A supply chain tracking and labelling system that allows consumers to see where and how products are made.

Photo courtesy of Provenance. Source:

Provenance is building a service that manufacturers, distributors and retailers can use to track the origins of materials and ingredients, and the processes that take place in the manufacture and distribution of a product to retail. This can be made visible to consumers at the point of sale so that they can learn more about a product’s ‘provenance’ and verify any marketing claims made.

It uses blockchain technology to create a ledger that tracks identities and product attributes as products progress through the supply chain.

Provenance is building a traceability system for materials and products using a new kind of data system called a blockchain. It is a data system for securely storing information – inherently auditable, unchangeable and open. We are working towards an open traceability protocol – that anyone can use to track the provenance of anything from coffee beans to a roll of fabric.

Consumers will be able to access the ‘product story’ through a mobile app or website.

How is it redistributive?

Tracking responsibility for products made in distributed systems

In conventional mass manufacturing, the consumer-facing brand, in partnership with the retailer, takes responsibility for the quality and provenance of the product. Typically, the brand makes promises through advertising, and aims to meet these promises to some acceptable level. For consumers seeking to make purchases that reflect concerns they might have about sourcing of ingredients, production methods or employee welfare, it can be difficult to make informed decisions. Brands promise more or less, and fulfil those promises to varying levels.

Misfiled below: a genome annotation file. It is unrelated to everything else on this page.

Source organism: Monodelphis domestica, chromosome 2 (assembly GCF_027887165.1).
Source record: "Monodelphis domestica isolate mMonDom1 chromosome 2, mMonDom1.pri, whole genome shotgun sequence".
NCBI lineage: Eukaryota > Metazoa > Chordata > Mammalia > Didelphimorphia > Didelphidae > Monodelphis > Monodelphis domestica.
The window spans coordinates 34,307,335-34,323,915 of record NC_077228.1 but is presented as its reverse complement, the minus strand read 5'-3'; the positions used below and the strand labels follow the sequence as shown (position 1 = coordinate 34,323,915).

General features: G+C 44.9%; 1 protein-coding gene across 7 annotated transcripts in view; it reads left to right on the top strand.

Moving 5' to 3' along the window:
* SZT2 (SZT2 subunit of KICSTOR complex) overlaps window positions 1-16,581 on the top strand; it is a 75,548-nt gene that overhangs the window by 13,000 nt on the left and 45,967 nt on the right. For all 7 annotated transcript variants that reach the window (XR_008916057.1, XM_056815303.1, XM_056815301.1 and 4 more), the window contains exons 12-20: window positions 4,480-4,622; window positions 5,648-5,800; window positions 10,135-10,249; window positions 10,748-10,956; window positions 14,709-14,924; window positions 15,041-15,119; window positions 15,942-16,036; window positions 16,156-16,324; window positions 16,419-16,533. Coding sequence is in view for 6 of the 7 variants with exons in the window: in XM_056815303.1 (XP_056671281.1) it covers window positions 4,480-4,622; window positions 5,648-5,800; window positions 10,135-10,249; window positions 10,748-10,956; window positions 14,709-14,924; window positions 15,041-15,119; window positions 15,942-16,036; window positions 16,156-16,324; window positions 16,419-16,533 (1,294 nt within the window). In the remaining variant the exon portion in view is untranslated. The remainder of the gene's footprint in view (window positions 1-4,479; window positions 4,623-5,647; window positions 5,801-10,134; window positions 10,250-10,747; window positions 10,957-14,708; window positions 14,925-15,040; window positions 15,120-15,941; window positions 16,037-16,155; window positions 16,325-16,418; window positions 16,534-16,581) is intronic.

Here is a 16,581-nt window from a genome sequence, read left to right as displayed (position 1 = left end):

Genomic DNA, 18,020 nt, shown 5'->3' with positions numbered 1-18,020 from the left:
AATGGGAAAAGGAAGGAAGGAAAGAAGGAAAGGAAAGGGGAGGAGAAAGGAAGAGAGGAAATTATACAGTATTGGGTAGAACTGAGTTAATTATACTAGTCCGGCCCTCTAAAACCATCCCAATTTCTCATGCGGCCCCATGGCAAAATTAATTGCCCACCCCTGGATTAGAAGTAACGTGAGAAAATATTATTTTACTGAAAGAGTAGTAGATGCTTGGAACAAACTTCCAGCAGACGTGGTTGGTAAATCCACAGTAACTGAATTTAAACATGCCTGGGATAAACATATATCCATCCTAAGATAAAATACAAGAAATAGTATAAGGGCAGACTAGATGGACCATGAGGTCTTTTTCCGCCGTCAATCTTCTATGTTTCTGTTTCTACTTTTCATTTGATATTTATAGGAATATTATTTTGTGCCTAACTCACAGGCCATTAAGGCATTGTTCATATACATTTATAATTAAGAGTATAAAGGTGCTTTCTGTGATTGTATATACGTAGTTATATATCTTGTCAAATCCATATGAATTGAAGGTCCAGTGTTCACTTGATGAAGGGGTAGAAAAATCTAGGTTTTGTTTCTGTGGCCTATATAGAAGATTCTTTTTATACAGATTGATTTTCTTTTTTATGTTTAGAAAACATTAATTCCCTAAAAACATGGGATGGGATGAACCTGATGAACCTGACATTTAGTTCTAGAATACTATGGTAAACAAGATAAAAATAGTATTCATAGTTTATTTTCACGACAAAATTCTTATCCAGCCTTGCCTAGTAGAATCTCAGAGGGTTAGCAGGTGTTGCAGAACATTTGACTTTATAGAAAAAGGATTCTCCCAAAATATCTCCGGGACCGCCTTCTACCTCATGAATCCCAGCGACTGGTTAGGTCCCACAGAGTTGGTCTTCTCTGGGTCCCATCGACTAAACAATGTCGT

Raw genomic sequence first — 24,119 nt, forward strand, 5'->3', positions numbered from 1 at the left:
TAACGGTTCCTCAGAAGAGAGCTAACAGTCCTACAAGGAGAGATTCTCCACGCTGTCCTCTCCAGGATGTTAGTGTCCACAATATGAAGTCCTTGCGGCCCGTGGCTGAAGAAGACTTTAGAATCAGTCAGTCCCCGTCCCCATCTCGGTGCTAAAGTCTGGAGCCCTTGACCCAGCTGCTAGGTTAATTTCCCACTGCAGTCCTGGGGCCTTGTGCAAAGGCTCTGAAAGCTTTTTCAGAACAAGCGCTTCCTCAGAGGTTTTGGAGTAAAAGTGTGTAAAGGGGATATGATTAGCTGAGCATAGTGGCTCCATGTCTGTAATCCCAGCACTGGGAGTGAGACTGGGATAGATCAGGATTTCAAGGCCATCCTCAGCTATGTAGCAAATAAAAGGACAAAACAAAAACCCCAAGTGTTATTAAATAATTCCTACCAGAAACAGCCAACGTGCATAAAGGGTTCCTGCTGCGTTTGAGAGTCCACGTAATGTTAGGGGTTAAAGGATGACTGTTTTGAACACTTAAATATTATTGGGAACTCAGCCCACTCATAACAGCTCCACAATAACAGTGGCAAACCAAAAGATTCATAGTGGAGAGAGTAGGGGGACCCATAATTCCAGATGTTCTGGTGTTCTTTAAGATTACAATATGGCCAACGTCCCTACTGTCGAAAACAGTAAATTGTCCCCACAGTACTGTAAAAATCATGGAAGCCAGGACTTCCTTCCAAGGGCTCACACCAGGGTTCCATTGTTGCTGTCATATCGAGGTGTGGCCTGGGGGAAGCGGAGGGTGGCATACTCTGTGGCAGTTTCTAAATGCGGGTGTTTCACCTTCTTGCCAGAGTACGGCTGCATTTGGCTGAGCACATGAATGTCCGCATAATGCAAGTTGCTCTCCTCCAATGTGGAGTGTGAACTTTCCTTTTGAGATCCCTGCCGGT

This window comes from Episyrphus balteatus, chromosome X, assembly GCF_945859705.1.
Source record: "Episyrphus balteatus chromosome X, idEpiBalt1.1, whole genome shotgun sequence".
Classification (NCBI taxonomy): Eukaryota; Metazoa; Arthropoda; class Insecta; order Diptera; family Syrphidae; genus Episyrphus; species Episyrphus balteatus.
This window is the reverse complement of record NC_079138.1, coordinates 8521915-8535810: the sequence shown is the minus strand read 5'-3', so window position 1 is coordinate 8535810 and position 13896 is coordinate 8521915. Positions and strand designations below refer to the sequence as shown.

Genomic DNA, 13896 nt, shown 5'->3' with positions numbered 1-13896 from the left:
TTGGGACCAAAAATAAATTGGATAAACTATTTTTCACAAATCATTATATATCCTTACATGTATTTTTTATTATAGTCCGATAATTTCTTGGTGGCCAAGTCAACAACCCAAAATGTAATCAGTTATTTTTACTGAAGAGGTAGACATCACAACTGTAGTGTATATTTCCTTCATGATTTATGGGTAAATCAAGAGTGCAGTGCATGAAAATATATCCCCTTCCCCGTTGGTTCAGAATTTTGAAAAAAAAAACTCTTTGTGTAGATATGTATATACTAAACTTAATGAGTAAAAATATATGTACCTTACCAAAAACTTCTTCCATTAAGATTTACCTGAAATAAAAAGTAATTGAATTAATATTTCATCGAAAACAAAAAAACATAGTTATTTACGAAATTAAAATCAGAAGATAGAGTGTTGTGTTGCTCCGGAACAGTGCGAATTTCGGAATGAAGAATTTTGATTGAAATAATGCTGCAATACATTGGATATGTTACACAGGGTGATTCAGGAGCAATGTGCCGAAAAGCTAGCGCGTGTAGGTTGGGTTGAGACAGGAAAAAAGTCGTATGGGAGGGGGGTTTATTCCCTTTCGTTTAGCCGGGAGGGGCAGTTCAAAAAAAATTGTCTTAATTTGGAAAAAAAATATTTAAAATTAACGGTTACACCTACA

Redistributed manufacturing relies on distributed supply chains, with many different partners contributing to the final product. In some cases, there is no central brand which can take ownership of the quality or provenance of a product. For example, if the product fails, should the consumer blame the designer or the fabricator?

Additionally, one of the benefits of redistributed manufacturing is in the potential for more of the product costs to be internalised, for example, with better working conditions, or the use of more sustainable materials. These costs may be willingly paid by consumers, but only if they are aware of – and value – the benefits.

A system like Provenance may be able to record and make visible some of these trade-offs, increasing the value of redistributed manufacturing.

What are the barriers to mainstream success?
  • A system like this requires buy-in from many partners, from raw material suppliers, through to distribution partners, which may be difficult to co-ordinate.
  • It depends on consumer demand for greater transparency in production processes.

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  • A product brought together by a distributed network of designers needs methods for attributing authorship and potentially reward through that network. Systems like this could help manage such a distributed network of authorship.

Further reading

Provenance website

Blockchain: the solution for transparency in product supply chains
Provenance technical whitepaper